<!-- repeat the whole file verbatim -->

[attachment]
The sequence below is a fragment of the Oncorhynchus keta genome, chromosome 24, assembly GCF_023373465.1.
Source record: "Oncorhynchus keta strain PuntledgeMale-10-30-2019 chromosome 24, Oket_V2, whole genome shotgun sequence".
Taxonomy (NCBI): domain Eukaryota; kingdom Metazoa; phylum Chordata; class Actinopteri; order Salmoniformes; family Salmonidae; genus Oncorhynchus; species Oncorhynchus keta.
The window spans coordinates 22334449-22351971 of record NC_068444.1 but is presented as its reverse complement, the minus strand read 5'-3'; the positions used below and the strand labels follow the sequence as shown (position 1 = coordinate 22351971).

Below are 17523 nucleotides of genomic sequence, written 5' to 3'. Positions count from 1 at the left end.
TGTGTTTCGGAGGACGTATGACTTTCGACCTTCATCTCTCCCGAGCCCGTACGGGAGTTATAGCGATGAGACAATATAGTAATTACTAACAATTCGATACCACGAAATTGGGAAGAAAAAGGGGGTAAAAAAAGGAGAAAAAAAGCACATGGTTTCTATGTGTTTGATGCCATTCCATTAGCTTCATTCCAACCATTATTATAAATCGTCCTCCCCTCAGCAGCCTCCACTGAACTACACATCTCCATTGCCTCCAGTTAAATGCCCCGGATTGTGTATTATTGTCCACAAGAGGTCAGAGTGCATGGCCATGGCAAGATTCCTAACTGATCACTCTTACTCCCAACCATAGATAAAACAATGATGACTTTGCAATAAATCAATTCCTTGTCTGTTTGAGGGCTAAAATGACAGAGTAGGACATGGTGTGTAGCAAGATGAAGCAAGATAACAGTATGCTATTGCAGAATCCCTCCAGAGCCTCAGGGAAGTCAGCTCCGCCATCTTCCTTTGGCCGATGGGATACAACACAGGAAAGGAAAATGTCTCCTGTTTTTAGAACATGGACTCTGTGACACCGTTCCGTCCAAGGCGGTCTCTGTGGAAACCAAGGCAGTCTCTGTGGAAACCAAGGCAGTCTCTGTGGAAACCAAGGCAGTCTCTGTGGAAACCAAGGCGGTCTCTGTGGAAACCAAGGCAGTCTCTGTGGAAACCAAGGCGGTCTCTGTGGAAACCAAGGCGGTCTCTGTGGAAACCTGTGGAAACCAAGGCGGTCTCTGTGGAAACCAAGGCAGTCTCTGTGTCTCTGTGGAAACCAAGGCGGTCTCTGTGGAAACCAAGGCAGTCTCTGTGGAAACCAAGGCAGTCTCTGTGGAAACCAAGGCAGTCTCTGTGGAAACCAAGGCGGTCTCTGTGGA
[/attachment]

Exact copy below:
The sequence below is a fragment of the Oncorhynchus keta genome, chromosome 24, assembly GCF_023373465.1.
Source record: "Oncorhynchus keta strain PuntledgeMale-10-30-2019 chromosome 24, Oket_V2, whole genome shotgun sequence".
Taxonomy (NCBI): domain Eukaryota; kingdom Metazoa; phylum Chordata; class Actinopteri; order Salmoniformes; family Salmonidae; genus Oncorhynchus; species Oncorhynchus keta.
The window spans coordinates 22334449-22351971 of record NC_068444.1 but is presented as its reverse complement, the minus strand read 5'-3'; the positions used below and the strand labels follow the sequence as shown (position 1 = coordinate 22351971).

Below are 17523 nucleotides of genomic sequence, written 5' to 3'. Positions count from 1 at the left end.
TGTGTTTCGGAGGACGTATGACTTTCGACCTTCATCTCTCCCGAGCCCGTACGGGAGTTATAGCGATGAGACAATATAGTAATTACTAACAATTCGATACCACGAAATTGGGAAGAAAAAGGGGGTAAAAAAAGGAGAAAAAAAGCACATGGTTTCTATGTGTTTGATGCCATTCCATTAGCTTCATTCCAACCATTATTATAAATCGTCCTCCCCTCAGCAGCCTCCACTGAACTACACATCTCCATTGCCTCCAGTTAAATGCCCCGGATTGTGTATTATTGTCCACAAGAGGTCAGAGTGCATGGCCATGGCAAGATTCCTAACTGATCACTCTTACTCCCAACCATAGATAAAACAATGATGACTTTGCAATAAATCAATTCCTTGTCTGTTTGAGGGCTAAAATGACAGAGTAGGACATGGTGTGTAGCAAGATGAAGCAAGATAACAGTATGCTATTGCAGAATCCCTCCAGAGCCTCAGGGAAGTCAGCTCCGCCATCTTCCTTTGGCCGATGGGATACAACACAGGAAAGGAAAATGTCTCCTGTTTTTAGAACATGGACTCTGTGACACCGTTCCGTCCAAGGCGGTCTCTGTGGAAACCAAGGCAGTCTCTGTGGAAACCAAGGCAGTCTCTGTGGAAACCAAGGCAGTCTCTGTGGAAACCAAGGCGGTCTCTGTGGAAACCAAGGCAGTCTCTGTGGAAACCAAGGCGGTCTCTGTGGAAACCAAGGCGGTCTCTGTGGAAACCTGTGGAAACCAAGGCGGTCTCTGTGGAAACCAAGGCAGTCTCTGTGTCTCTGTGGAAACCAAGGCGGTCTCTGTGGAAACCAAGGCAGTCTCTGTGGAAACCAAGGCAGTCTCTGTGGAAACCAAGGCAGTCTCTGTGGAAACCAAGGCGGTCTCTGTGGA